A project undertaken at the Curtin University, the University of South Australia, Queensland University of Technology and NatureFiji-MareqetiViti, and led by Gunnar Keppel
Anthropogenic disturbance has resulted in large-scale conversion of natural vegetation to fragmented landscapes. This is placing strain on ecosystems and their resident flora and fauna. Protecting biodiversity in degraded landscapes is one of the major challenges facing biologists and naturalists. This challenge is complicated by the forecasted changes in climate, fuelling fears for an environmental disaster and extinction crisis. Islands are considered especially vulnerable.
Fiji is a biodiversity hotspot of high conservation priority. Its considerable age (about 40 million years) and isolation have resulted in a diverse flora with high endemism. Nevertheless, the flora remains poorly explored, illustrated by the discovery of new species and forest types in Fiji. Knowledge gaps are especially prevalent in the ecology, genetics and conservation of plant species. There exists little data on the ecology or population genetics of Fijian plants and the IUCN redlist states that 97% of the 70 threatened terrestrial plant species need updating.
We use a multi-disciplinary and multi-institutional approach to assess the conservation status to efficiently mitigate the effects of impeding climate change for four iconic IUCN red-listed tree species endemic to Fiji: Cynometra falcata (Caesalpinaceae; IUCN red-list status: critically endangered), Dacrydium nausoriense (Podocarpaceae; endangered), Degeneria vitiense (Degeneriaceae; Vulnerable), and Podocarpus affinis (Podocarpaceae; vulnerable). We will use data from population genetics, species distribution modelling (SDM), systematic threat assessment, ecological surveys and local knowledge to identify the anthropogenic, ecological, environmental and genetic conservation threats for each species and use this data to revise their IUCN status and design effective conservation plans, which will be implemented through consultation with government and landowners. The specific objectives and preliminary results species are as follows:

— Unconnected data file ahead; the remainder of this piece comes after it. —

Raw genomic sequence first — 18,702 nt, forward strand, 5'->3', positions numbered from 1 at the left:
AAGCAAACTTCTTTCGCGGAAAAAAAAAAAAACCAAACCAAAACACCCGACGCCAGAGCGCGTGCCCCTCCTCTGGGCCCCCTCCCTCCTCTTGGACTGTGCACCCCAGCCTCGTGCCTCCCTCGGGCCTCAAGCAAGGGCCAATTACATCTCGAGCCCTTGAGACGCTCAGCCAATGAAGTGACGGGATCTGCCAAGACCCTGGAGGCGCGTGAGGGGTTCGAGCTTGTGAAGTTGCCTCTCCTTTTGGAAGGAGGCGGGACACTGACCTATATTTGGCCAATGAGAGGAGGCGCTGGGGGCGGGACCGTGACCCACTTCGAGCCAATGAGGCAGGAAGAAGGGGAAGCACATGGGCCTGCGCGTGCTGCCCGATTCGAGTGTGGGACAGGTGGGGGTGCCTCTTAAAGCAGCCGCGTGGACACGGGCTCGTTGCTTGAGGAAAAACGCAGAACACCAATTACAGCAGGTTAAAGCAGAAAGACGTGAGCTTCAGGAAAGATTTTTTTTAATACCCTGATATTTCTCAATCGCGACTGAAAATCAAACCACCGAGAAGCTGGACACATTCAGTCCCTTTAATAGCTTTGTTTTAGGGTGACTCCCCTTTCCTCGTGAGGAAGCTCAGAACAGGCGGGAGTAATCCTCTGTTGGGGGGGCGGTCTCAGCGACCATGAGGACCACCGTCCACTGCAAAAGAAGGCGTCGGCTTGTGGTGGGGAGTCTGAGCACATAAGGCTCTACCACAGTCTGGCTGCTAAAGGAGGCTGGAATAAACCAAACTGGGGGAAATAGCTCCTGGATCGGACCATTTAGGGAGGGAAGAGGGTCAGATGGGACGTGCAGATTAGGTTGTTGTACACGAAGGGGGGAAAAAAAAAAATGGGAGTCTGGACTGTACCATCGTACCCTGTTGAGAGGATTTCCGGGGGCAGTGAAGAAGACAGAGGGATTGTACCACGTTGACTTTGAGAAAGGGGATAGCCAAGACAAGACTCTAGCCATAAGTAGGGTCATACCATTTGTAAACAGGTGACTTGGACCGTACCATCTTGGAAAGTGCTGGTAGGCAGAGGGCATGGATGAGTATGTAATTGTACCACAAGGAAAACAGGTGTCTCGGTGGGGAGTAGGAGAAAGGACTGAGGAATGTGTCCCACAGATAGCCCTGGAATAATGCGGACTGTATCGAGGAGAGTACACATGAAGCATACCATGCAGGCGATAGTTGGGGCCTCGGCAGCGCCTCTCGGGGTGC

- Use known distribution records (e.g., herbarium records) to determine the actual distribution using SDM and subsequent field surveys.
- Estimate genetic diversity, genetic connectivity, possible hybridization, and fine-scale genetic structure.
- Determine the basic ecology of each rare species.
- Systematic assessment of local conservation threats facing each population.
- Design effective conservation measures that incorporate predicted changes in climate and local economic, political and social dynamics.
- Make findings widely available
1. Species Distribution Modelling: Although existing distribution records for the four rare tree species were digitised and relevant topographic and climatic GIS layers obtained, meaningful SDM has not been possible because: a) only a few (3-7), geographically highly restricted (< 1km2) populations remain for each species, providing less than 10 data points; b) existing climate models are too coarse-grained to provide data at ecologically and geographically relevant scales; c) climatic data for most of the interior of the bigger islands is extrapolated from mostly coastal climate stations.